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Birmingham is a tale of two cities – buzzing Bullring and battered shops

For every shop that is packed in the Bullring, there’s another one shut on various streets around Birmingham city centre.

Walking around Birmingham city centre in search for a coffee, it’s hard not to realise the value of Charles Dickens’ 160-year-old opening to A Tale of Two Cities.

“It was the best of times, it was the worst of times,” Dickens began.

“It was the age of wisdom, it was the age of foolishness…”

Fast forward to 2018. Writer Graham Young takes a look around our divided city – and wonders where we’re going wrong.

And the winter sales frenzy sits at odds with the ever-increasing numbers of rough sleepers in the centre of town.

For every shop in the Bullring that was packed on Boxing Day, there was another one lying empty elsewhere.

On one corner of the city you might find gold and riches, on another abject poverty.

In short, Birmingham itself has become the self-contained ‘tale of two cities’.

A place where some people are content to show off by driving round the city centre streets revving up their throaty supercars.

“Look at me,” the drivers beg.

But in a wholly different way to those shivering beneath wet blanket and duvets on doorsteps.

The Bullring was heaving during the day – so all must be well, right, if there are 700 people waiting for Next to open at 6am?

Not necessarily.

Leading stores from River Island to Topshop, Burton Menswear, H&M and Next were all offering at least 50 per cent discounts.

But does that damage their brands – given that others from Tiffany to Gucci, Louis Vuitton and Apple were not cutting prices at all to preserve their mystique?

Many others are teetering on the brink, from Debenhams to House of Fraser.

Other giants from Next to Marks & Spencer are continuously trying to try to reinvent themselves one way or another.

Even John Lewis has not been immune to the cold winds blowing across the the country’s high streets – but it still resisted opening on Boxing Day in favour of launching its own ‘Clearance’ sale on Thursday, December 27.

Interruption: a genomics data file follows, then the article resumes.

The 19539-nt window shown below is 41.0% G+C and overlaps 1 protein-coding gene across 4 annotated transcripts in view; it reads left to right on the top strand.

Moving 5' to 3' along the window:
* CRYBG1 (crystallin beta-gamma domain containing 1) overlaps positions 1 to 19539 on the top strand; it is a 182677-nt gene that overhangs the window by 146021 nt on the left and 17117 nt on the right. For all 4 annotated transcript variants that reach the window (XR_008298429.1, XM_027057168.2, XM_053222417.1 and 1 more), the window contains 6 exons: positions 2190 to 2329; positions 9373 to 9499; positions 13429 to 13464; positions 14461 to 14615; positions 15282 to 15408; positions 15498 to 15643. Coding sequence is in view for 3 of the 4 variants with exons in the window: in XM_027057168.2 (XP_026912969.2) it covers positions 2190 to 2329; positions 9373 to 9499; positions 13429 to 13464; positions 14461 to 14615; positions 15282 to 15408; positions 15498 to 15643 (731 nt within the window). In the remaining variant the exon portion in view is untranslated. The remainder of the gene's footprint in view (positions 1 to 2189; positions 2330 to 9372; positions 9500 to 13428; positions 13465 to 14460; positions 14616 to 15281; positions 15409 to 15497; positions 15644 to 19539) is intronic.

With no trains running in and out of New Street Station below, it was as if the city had been struck by an apocalypse – and we were all reduced to shopping online.

Underneath the giant arched roof of the atrium, there was literally nobody on the usually busy concourse below the main shopping level.

Well, there was one solitary figure – the Lego model of former Slade star Noddy Holder whose cry of ‘It’s Christmaaaaas’ has been the hallmark every Christmas shopping centre expedition ever since Merry Xmas Everybody first topped the charts in 1973.

On December 219, H&M’s sister store Monki became the first shop to open there, right next door to Waterstones.

The whole reinvention of the former Pavilions Shopping Centre, which closed in May 2016, should have been ready for Christmas.

But Primark announced in early October that it would not be opening until the spring, though that would still be in time for the company’s 50th anniversary in June.

Since the company acquired Littlewoods in 2005 for £409 million it has expanded massively and been one of the few genuine High Street success stories.

Its current New Street store though will become vacant once the new store opens. What then?

For now, though, its window promises ‘Reductions’ rather than the headline-grabbing posters of its rivals promising discounts of 50, 60, 70 per cent and more.

Touring the rest of Birmingham city centre is a pretty sobering experience in comparison to visiting the Bullring, still pristine after 15 years.

The financial crash happened a decade ago and in most of the years since there has been good stock market growth overall.

But it’s noticeable how many people seem to be much poorer than before.

Many shops have the shutters down.

And spacious doorways are often taken up with rough sleepers bedding down for the night.

There are several key geographical areas for concern… (Click link below to read full story)

Source: Birmingham Live

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